Is the dignified reception of all asylum seekers in Europe an illusion?
The recast of the Reception Conditions Directive about to be adopted
On June 14th, after several months of negotiations, the European Council and Parliament reached an informal consensus agreement on the new recast of the Reception Conditions Directive.
Following the migrant “crisis” in 2015, the Commission published a series of texts to reform the Common European Asylum System. These included a proposal for a complete review of the Reception Conditions Directive, but unlike the “procedures” or “qualification” Directives, the Commission has not proposed to transform the Reception Conditions Directive into a Regulation. In regards to the European Commission’s proposal, the European Council for Refugees and Exiles (ECRE) welcomes some changes, such as the envisioned harmonisation of reception conditions, the creation of national emergency plans and the reduction in the delay imposed on asylum seekers before they can access the labour market. However, ECRE criticizes some of the Commission’s proposals aimed at reducing secondary movements of people within the Union by requiring them to be in their country of arrival in order to access benefits, by restricting the free movement of applicants and by proposing new justifications for placing them in detention centres.
The informal agreement foresees, in line with the Commission’s proposal, that the time needed to access the labour market following the submission of an application should be cut from nine months to six. Consensus was also reached on access to education: children should have access to the school system no later than two months after arrival. Asylum seekers will also be able to benefit from language classes as soon as their request is registered. Moreover, they should be entitled to both primary and “secondary healthcare”, including mental and reproductive health.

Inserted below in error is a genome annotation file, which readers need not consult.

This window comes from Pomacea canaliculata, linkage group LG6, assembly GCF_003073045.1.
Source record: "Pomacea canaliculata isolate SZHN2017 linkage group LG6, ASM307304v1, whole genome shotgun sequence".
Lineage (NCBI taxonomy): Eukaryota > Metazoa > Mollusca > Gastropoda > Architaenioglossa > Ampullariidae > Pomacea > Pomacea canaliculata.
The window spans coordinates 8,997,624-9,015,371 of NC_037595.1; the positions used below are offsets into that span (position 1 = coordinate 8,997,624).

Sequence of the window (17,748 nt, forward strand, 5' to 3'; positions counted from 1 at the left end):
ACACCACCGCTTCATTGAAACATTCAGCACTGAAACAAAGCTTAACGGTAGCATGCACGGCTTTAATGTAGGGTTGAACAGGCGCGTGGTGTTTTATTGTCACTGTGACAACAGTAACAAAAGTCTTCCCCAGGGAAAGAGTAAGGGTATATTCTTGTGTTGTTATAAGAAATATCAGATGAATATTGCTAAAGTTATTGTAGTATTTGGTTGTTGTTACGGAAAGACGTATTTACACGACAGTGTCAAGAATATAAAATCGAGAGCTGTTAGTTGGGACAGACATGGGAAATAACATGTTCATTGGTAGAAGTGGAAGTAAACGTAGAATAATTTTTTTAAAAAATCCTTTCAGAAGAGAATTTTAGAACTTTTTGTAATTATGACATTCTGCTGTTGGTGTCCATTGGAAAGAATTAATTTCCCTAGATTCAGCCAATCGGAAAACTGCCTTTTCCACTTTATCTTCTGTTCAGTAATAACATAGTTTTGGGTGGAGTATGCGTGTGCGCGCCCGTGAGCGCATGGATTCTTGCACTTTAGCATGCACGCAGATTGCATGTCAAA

As far as detention is concerned, the European Parliament and Council have reached an agreement to ban detention of minors in prison–detention is to be allowed only in specialised facilities. Moreover, the Directive will allow detention of children only on the ground of maintaining family unity.
Even though the European Council and Parliament eventually reached a consensus, they did not see eye to eye on numerous topics. These include the detention of children, limiting or withdrawing material reception conditions, and geographical limitations. With this last point, the Council, in line with the Commission’s proposal, wished to grant States the option to restrict the movement of asylum seekers to a certain geographic area; the Parliament, however, was concerned that this would pave the way for arbitrary restriction of movement. Finally, as far as withdrawal or reduction of reception conditions in case of secondary movements are concerned, the Council and the Parliament disagreed on their scope. Whereas the Council wanted withdrawal to be effective from the notification of a transfer decision, the Parliament argued that it should apply only after a decision was taken at appeal, had an appeal been lodged. The detailed text of the compromise, including on those last two topics, was not available at the time of writing.
The Reception Conditions Directive being one of several pieces of legislation examined in the framework of the reform of the Common European Asylum System, the European Parliament announced that they would not vote on the compromise text until significant progress had been made on the reform of the Dublin Regulation.